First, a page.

Voice recognition: Enabling diversity in the warehouse
Warehouses and DCs are becoming more diverse. Here are three ways voice adapts to a changing landscape.
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For five years, I wrote about issues related to diversity for DiversityInc magazine. I had the opportunity to speak to senior level executives at some of the country’s largest corporations – companies as Comcast, Coca-Cola, Raytheon and Walmart – about their efforts to tap customers and talent in under-served communities.
Anyone who has walked through a warehouse or DC in recent years knows that diversity is an opportunity and a challenge for warehouse managers trying to maintain a stable workforce in their facilities. So I was intrigued when Steve Gerrard, vice president of marketing for Voxware, proposed a conversation about voice recognition technology as an enabler of diversity.
Just as a publication like DiversityInc defines diversity in terms that go beyond race, gender, ethnicity and sexual orientation, so did Gerrard – which shows he’s keeping up on the issues. So, how does voice enable diversity?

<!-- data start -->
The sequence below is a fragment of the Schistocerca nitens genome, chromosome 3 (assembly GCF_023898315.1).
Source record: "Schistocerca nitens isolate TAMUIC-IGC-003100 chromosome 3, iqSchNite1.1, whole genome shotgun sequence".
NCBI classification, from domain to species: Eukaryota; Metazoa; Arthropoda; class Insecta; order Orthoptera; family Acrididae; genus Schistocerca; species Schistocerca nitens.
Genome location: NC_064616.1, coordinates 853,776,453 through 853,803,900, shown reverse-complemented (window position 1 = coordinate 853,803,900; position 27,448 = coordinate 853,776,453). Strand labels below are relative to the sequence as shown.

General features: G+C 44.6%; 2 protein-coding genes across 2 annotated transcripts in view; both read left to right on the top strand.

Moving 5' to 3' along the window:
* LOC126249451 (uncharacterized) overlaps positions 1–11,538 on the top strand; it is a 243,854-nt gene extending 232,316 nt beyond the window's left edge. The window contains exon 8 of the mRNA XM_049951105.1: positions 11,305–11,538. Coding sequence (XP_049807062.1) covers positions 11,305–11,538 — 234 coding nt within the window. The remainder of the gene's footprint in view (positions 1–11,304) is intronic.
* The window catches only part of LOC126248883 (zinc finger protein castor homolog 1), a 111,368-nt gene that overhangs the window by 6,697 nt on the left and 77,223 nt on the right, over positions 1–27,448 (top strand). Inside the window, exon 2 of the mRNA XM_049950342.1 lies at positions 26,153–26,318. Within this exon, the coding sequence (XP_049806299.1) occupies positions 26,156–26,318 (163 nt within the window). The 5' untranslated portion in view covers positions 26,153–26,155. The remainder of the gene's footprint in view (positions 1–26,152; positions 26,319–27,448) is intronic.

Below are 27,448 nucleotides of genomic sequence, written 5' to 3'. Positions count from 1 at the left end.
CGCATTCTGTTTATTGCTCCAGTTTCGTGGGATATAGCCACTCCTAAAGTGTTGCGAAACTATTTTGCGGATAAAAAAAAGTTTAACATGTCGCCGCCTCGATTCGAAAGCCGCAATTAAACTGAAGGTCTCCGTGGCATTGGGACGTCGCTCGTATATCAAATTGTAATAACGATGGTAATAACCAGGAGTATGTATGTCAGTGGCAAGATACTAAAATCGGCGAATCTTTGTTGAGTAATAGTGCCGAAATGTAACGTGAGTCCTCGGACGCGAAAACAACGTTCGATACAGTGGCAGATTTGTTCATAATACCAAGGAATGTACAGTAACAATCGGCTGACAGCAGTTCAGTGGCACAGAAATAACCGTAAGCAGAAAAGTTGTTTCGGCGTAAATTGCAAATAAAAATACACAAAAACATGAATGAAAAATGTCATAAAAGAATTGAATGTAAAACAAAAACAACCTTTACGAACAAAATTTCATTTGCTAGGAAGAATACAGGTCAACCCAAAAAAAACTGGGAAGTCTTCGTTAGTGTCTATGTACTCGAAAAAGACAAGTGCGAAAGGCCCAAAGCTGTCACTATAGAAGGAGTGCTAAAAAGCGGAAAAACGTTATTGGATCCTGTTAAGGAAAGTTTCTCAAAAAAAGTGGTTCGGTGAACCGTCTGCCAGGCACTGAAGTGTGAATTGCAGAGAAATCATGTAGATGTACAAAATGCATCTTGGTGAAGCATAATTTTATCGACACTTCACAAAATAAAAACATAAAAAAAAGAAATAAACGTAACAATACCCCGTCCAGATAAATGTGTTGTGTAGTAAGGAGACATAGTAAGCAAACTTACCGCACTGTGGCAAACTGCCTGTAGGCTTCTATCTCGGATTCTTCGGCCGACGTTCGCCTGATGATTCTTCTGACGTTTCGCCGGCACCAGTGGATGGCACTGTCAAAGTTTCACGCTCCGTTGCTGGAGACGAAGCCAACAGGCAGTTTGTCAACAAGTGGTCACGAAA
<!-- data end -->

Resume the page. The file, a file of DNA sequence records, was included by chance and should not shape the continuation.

“For starts, there’s the classic American immigration story,” Gerrard said, pointing out that many warehouses today employ associates from around the globe. “You end up with an ordinate share of transient labor or immigrant labor who are non-native English speaking: they may speak English at work, but they speak Spanish or Vietnamese or another language at home.”
Voice, especially speaker dependent systems that are trained by phrases spoken by a specific individual, helps assimilate the work force into the work flow. “If you speak broken English, the system can still understand you and you can work productively, regardless of your native language,” Gerrard said.
A second way to think of voice is to think of the human adoption cycle. “As I use a piece of technology, I use it slowly at first and then more quickly over time,” Gerrard said. “Instead of moving through each step of a transaction, voice allows the experienced worker to string multiple transactions together to speed things along.”
The third theme was job diversity. With voice, a worker can do picking in the morning and replenishment in the afternoon. “It gives you a lot more flexibility with the functional activity of your workers,” Gerrard said.
About the AuthorBob Trebilcock Bob Trebilcock, editorial director, has covered materials handling, technology, logistics and supply chain topics for nearly 30 years. In addition to Supply Chain Management Review, he is also Executive Editor of Modern Materials Handling. A graduate of Bowling Green State University, Trebilcock lives in Keene, NH. He can be reached at 603-357-0484.
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